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Readings for Sunday’s Liturgy Solemnity of Christ the King
Meditation Reflection: Matthew 25:31-46
At first glance, this passage can seem a little harsh. We like to imagine a more sentimental Jesus, gently escorting every person to eternal pleasure, not a rigid judge calculating our deeds and sending some to eternal suffering.
Jesus is king and judge, but as He often reminded His followers – His kingdom is not of this world. When pressed by Pilate to explain this, Jesus answered “For this I was born and for this I came into the world, to testify to the truth. Everyone who belongs to the truth listens to my voice.” (John 18:37).
We, like Pilate, may ask “What is Truth?” (John 18:38). Truth is Reality. As Pope Benedict XVI often said in his writings, it means acknowledging that God is the Creator and we are creatures. The laws of nature that govern the health of our soul are as real and concrete as the laws that govern the health our body.
The truth is also that God is love and we are made in His image. Though weakened by sin, we have been re-made by Christ and transformed by His grace to image God’s love again. Thus, St. John can say,
|Beloved, let us love one another, because love is of God; everyone who loves is begotten by God and knows God. Whoever is without love does not know God, for God is love…if we love one another, God remains in us, and his love is brought to perfection in us. (1 John 4:7-8,12)|
So if the Truth is that God is love and we are love, what does that mean on an everyday level? How does that look? How does it translate to our schedules? Pope St. John Paul II defined love clearly and simply: it is self-gift. Thus the paradox of human happiness he concluded, is that we find fulfillment for ourselves in giving of ourselves. For those of you who like lists, Jesus makes it clear and simple for us:
Works of Mercy
The works of mercy are charitable actions by which we come to the aid of our neighbor in his spiritual and bodily necessities. (CCC 2447)
| Corporal Works of Mercy |
Feed the hungry
Give drink to the thirsty
Clothe the naked
Shelter the homeless
Visit the sick
Visit the imprisoned
Bury the dead
| Spiritual Works of Mercy |
Instruct the ignorant
Counsel the doubtful
Comfort the sorrowful
Bear wrongs patiently
Pray for the living and the dead
Jesus is Truth and Love. No one can pretend to be something they are not when standing before Him. Those who love will rejoice to be fully united with the King of Love. Confident in His mercy they will say yes to His transforming grace which will free them from any remaining pulls of worldliness or selfishness. Those who prefer the Kingdom of Self will refuse to enter the Kingdom of Self-Gift, preferring to be alone.
We see this in an analogous way during the holidays. Time with family requires a sacrifice of time, generosity of food and travel, hospitality, patience, and attentiveness toward others. The more we love our family, the easier those things become, and are even opportunities of service we look forward to with joy. The less we love, the more burdensome they seem, and some people may choose to remain alone on the holiday rather than deal with it all.
At Jesus’ final coming, it’s not so much that He will decide who “gets” to go to Heaven and who doesn’t, since He came to offer Redemption to all. It’s more the case that He will come as Judge of the Truth about our decision to accept or reject His saving grace in our hearts. The world might say, “show me the money,” but Jesus will say, “show Me your love.”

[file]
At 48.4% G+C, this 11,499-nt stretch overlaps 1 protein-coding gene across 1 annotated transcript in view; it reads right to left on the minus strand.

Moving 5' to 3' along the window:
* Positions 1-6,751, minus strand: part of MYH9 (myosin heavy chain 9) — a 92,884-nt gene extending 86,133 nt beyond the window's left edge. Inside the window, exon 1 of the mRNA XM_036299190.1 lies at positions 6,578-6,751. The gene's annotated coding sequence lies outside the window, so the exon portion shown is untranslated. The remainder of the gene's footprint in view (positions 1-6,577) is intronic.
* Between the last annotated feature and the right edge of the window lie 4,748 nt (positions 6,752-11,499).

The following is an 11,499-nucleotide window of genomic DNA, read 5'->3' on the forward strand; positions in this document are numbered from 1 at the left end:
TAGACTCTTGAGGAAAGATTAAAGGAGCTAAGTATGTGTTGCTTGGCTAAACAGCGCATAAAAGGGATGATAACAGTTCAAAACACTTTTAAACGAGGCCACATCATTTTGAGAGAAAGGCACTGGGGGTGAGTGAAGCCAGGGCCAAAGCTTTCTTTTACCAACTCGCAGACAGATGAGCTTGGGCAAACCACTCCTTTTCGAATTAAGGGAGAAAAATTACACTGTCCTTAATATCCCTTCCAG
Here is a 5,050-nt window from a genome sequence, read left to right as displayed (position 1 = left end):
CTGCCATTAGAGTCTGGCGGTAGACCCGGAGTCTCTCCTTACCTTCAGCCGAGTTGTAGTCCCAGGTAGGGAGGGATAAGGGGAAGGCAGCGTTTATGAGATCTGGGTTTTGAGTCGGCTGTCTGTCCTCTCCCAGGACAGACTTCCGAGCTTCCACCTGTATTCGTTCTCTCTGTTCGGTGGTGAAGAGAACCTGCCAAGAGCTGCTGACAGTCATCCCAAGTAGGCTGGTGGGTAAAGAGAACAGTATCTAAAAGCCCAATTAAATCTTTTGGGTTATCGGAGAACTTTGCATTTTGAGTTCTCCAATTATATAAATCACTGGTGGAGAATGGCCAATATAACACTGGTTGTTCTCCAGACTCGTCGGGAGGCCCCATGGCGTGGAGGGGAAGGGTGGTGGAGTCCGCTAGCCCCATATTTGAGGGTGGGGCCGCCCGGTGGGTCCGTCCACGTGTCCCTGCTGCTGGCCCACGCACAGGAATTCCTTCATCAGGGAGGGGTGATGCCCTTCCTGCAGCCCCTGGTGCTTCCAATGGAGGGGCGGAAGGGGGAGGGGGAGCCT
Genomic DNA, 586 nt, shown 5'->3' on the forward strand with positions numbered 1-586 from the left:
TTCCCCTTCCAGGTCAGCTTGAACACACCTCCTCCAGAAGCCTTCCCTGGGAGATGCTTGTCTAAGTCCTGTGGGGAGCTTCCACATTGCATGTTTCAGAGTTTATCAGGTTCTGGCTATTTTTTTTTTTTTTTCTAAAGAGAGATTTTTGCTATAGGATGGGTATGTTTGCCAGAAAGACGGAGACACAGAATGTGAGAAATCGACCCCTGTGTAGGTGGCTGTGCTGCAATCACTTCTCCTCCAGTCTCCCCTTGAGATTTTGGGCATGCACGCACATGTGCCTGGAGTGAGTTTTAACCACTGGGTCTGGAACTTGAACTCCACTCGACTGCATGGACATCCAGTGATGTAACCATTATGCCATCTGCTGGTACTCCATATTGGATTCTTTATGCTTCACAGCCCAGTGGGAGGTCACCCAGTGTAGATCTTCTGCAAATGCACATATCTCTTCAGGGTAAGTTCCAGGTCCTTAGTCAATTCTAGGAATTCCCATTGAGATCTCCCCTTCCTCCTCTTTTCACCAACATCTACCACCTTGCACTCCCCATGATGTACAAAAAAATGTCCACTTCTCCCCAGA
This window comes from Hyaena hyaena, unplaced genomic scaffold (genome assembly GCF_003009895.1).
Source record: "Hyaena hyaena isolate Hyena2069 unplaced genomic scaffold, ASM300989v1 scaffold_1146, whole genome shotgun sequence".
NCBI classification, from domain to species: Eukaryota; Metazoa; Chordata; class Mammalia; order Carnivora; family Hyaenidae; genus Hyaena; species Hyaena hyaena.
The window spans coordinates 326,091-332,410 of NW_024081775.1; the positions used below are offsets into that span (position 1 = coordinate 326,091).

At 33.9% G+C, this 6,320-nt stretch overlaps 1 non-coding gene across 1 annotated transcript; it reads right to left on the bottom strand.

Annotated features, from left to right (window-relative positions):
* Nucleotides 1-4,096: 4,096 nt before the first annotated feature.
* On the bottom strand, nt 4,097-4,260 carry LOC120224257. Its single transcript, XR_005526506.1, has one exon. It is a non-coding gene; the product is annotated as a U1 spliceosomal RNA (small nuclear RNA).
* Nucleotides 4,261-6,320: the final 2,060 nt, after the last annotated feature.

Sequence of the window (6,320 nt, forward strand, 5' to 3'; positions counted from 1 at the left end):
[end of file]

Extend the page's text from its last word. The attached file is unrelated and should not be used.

Life is short, eternity is long. We must begin EVERY day with prayer – even just 5-10 minutes and go to Mass EVERY Sunday, to unite ourselves to the source of Love and Grace.
From this union with Christ, fruits of His Spirit of love will permeate the actions and decisions of our day (see Galatians 5:22-23). If we first love God above all things, we will then love our neighbor as ourselves because we will see God’s image in them and desire as Christ does to mend its wounds of sin that their God-given dignity and glory might shine more gloriously.
Sound too simplistic? Give it a try. Compare a day began with 10 minutes of prayer and a day without. I can attest that I am a far more loving person with prayer and a far more frazzled impatient person without it. See how your week goes after attending Sunday Mass. Try going to one daily Mass in addition and notice the fruits that follow in your interactions with others.
- Consider how love makes everything less burdensome.
- Consider how selfishness undermines relationship and causes discord in your family, friendships, and work.
- Consider how Christ’s love and grace has transformed you. How has He changed you for the better over the years? How has His Spirit changed the way you think and act? What are areas of your life that still need transformation?
- When have you experienced self-fulfillment/happiness through self-gift? How might you continue to give of yourself to those in your daily life?
- Take a moment for gratitude, to thank Christ for the sins that He has conquered so far in you. Then take a moment for petition, asking Christ to conquer those sins that remain. Finally, take a moment for intercession, praying for those in need of healing too.
- Close your eyes and imagine the joy of Heaven. Imagine Christ coming in all His glory, shining brighter than the sun, holding out His hand for you to join Him.
Make a Resolution (Practical Application):
- Begin every day with 5-10 minutes of prayer. Read the Scriptures, thank God, surrender your day to Christ, spend a couple of minutes in silence.
- Intentionally practice one corporal and one spiritual work of mercy a day.
- Read about the life of a saint who is like you in some way to learn from his or her example. You can research “patron saint of ” to find someone with an affinity to your work or your struggle.
~ Written by Angela Jendro © 2019